VIU professor concerned over B.C. Pension Corp. delay in notification of privacy breach

Click to play video: 'Personal data possibly compromised after privacy breach'
Personal data possibly compromised after privacy breach
WATCH: The move of the B.C. Pension Corporation office might have compromised the personal information of thousands of British Columbians, due to the loss of an outdated technology. Kylie Stanton reports – Apr 5, 2019

A Vancouver Island University history professor wants to know why it took two months for the B.C. Pension Corporation to tell him they’d lost his — and 8,000 other people’s — personal and financial information.

Stephen Davies said he got a letter in the mail this week, telling him a privacy breach was declared in January.

Global News has obtained a copy of the letter that was sent out to affected members. Dated March 29, 2019, the letter from the B.C. Pension Corporation says the breach was reported during a recent office move when an employee noticed a box of microfiche was missing.

“The microfiche contained the personal information of College Pension Plan members with service from 1982 to 1997. We immediately undertook an extensive search,” reads the letter.

“Regrettably, we were unable to locate the missing microfiche and, on January 28, 2019, declared a privacy breach.”

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This letter was sent out to 8,000 affected members of the College Pension Plan.

The letter said information contained on the microfiche includes the full name, social insurance number, date of birth, pensionable service and salary information, and employer and employee contributions of those affected.

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Davies said he wants to know why the letter was sent out at the end of March when the breach was declared in January.

“It took two months for me to get a letter from them. So in the meantime, I don’t know what’s happened to my information.”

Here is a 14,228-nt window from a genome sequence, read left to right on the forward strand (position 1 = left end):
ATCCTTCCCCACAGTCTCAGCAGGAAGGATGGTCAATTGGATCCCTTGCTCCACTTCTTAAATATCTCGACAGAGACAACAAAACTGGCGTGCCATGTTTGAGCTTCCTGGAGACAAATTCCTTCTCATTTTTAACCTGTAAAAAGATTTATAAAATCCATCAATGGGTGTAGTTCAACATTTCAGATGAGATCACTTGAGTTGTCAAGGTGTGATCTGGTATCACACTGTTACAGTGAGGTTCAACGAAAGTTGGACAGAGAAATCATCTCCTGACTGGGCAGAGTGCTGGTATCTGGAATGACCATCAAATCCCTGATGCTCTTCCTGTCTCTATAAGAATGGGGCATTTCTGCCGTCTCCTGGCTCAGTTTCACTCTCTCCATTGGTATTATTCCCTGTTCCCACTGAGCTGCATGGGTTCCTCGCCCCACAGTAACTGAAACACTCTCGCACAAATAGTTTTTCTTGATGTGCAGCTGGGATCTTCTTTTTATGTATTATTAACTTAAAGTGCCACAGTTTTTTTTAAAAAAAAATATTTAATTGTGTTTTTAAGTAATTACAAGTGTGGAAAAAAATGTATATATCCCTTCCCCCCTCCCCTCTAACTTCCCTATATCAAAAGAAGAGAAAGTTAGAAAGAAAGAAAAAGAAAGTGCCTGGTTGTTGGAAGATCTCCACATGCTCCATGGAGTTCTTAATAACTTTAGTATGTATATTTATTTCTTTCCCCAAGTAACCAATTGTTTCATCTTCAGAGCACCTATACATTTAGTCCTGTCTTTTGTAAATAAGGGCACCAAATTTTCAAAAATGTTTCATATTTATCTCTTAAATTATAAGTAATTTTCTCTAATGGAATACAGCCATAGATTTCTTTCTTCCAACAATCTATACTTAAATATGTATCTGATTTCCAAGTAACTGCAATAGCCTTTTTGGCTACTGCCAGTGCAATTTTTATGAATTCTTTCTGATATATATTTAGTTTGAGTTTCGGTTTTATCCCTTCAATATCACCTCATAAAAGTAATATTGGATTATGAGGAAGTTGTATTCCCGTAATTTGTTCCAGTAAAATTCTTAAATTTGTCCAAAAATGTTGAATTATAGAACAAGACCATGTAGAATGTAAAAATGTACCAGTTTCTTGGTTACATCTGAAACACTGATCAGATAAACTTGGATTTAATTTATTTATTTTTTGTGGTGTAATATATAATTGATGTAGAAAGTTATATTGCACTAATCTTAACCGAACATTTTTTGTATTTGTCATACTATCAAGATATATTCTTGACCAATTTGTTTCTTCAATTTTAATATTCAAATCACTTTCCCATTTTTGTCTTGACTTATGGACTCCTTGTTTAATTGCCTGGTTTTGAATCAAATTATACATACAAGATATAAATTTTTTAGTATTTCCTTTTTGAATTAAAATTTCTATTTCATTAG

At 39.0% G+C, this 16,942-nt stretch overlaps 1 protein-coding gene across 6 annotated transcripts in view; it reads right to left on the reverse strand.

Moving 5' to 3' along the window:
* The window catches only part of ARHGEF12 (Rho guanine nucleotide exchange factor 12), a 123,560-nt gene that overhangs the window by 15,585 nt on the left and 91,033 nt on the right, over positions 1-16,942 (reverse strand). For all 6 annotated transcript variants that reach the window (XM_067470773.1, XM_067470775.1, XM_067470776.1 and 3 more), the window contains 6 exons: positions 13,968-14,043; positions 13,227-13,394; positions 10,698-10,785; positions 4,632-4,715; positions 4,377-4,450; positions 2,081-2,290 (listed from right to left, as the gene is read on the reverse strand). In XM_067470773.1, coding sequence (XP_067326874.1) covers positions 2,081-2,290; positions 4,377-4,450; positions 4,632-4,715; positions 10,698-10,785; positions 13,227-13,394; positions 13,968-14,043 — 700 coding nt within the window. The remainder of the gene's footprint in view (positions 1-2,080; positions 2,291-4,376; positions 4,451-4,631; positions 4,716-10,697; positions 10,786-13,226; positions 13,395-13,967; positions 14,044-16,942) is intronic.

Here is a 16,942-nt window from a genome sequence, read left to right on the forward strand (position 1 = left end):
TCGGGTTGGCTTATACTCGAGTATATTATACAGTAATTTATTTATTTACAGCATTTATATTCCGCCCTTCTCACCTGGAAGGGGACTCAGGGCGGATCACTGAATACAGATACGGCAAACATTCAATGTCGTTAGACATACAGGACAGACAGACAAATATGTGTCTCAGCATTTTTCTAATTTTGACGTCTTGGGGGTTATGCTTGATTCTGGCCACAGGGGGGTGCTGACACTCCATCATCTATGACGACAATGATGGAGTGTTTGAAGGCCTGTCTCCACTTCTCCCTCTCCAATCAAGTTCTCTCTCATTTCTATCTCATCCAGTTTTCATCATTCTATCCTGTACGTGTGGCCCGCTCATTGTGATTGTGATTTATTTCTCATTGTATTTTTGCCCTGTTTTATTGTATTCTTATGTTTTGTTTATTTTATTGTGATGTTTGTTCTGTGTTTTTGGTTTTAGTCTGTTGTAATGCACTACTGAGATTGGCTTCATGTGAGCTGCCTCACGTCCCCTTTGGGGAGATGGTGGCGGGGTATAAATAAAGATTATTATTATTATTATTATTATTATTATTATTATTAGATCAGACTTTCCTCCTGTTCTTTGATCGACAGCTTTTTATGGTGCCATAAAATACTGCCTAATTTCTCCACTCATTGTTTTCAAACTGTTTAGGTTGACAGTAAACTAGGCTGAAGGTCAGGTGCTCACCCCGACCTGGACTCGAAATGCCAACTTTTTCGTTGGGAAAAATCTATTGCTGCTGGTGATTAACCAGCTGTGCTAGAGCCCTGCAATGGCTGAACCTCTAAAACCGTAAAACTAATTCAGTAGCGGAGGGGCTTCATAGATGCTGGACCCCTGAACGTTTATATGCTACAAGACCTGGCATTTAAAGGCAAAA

B.C. Pension Corporation spokesperson Sherrie Sheffman said the data involved, dating from 1982 to 1997, was so old that it took two months to make sure they’d tracked all 8,000 people down.

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“We had to pull back up copies of our previous systems in order to make sure we identified all members. The process was complex,” said Sheffman.

“But we were committed to taking the time to make sure that we were able to notify all members, per privacy best practices.”

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And although the breach was declared in January, there’s no word on when it actually might have happened.

“The employee reported that it was missing prior to us declaring the privacy breach, during our move, which took place prior to us declaring the privacy breach.”

Sheffman said the breach was reported sometime late last year during the office move. She said it’s “very possible” the microfiche was destroyed in the move, but it couldn’t be conclusively determined whether that’s what happened.

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Sheffman said there’s little risk of identity theft for the affected members because the data was stored on microfiche.

“We consider this breach to be lower risk because of the microfiche format of the data. It’s very difficult to read without special equipment and very difficult to convert to a medium that could be used online.”

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Davies disagreed.

“That’s actually laughable. Historians, we have microfiche readers in our offices. They’re still in the library. The technology is certainly out there, it’s really very basic.”

Global News was able to locate microfiche readers for sale online for as little as $42.

Sheffman said if affected members are concerned about identity theft, they should request a free credit report and keep an eye on their credit score for any suspicious activity.


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